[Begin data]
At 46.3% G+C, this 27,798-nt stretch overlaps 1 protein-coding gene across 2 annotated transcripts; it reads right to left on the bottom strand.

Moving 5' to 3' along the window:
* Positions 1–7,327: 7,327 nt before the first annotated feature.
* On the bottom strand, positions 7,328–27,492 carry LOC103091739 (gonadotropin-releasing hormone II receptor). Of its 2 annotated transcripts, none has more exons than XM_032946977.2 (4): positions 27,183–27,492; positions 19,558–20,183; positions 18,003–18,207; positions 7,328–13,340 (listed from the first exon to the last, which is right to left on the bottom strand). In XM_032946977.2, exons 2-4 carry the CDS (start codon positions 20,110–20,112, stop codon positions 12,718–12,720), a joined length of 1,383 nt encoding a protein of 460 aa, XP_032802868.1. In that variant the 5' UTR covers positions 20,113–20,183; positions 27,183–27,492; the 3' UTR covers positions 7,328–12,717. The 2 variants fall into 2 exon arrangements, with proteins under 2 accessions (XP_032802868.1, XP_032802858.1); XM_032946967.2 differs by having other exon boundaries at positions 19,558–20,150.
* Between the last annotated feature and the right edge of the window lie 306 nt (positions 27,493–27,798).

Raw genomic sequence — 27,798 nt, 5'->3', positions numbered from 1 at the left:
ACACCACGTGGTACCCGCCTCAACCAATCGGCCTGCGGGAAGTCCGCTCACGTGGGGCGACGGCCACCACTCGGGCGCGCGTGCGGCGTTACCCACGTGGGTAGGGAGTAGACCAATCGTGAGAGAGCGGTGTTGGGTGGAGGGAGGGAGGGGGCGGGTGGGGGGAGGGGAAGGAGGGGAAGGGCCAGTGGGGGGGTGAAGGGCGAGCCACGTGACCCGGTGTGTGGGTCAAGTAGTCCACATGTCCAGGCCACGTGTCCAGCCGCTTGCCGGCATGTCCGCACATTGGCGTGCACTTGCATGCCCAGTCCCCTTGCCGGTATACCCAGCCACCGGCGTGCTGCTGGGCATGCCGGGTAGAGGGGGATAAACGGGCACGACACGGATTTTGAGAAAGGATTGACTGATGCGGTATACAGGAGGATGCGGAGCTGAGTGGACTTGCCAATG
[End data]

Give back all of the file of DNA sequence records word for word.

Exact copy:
At 46.3% G+C, this 27,798-nt stretch overlaps 1 protein-coding gene across 2 annotated transcripts; it reads right to left on the bottom strand.

Moving 5' to 3' along the window:
* Positions 1–7,327: 7,327 nt before the first annotated feature.
* On the bottom strand, positions 7,328–27,492 carry LOC103091739 (gonadotropin-releasing hormone II receptor). Of its 2 annotated transcripts, none has more exons than XM_032946977.2 (4): positions 27,183–27,492; positions 19,558–20,183; positions 18,003–18,207; positions 7,328–13,340 (listed from the first exon to the last, which is right to left on the bottom strand). In XM_032946977.2, exons 2-4 carry the CDS (start codon positions 20,110–20,112, stop codon positions 12,718–12,720), a joined length of 1,383 nt encoding a protein of 460 aa, XP_032802868.1. In that variant the 5' UTR covers positions 20,113–20,183; positions 27,183–27,492; the 3' UTR covers positions 7,328–12,717. The 2 variants fall into 2 exon arrangements, with proteins under 2 accessions (XP_032802868.1, XP_032802858.1); XM_032946967.2 differs by having other exon boundaries at positions 19,558–20,150.
* Between the last annotated feature and the right edge of the window lie 306 nt (positions 27,493–27,798).

Raw genomic sequence — 27,798 nt, 5'->3', positions numbered from 1 at the left:
ACACCACGTGGTACCCGCCTCAACCAATCGGCCTGCGGGAAGTCCGCTCACGTGGGGCGACGGCCACCACTCGGGCGCGCGTGCGGCGTTACCCACGTGGGTAGGGAGTAGACCAATCGTGAGAGAGCGGTGTTGGGTGGAGGGAGGGAGGGGGCGGGTGGGGGGAGGGGAAGGAGGGGAAGGGCCAGTGGGGGGGTGAAGGGCGAGCCACGTGACCCGGTGTGTGGGTCAAGTAGTCCACATGTCCAGGCCACGTGTCCAGCCGCTTGCCGGCATGTCCGCACATTGGCGTGCACTTGCATGCCCAGTCCCCTTGCCGGTATACCCAGCCACCGGCGTGCTGCTGGGCATGCCGGGTAGAGGGGGATAAACGGGCACGACACGGATTTTGAGAAAGGATTGACTGATGCGGTATACAGGAGGATGCGGAGCTGAGTGGACTTGCCAATG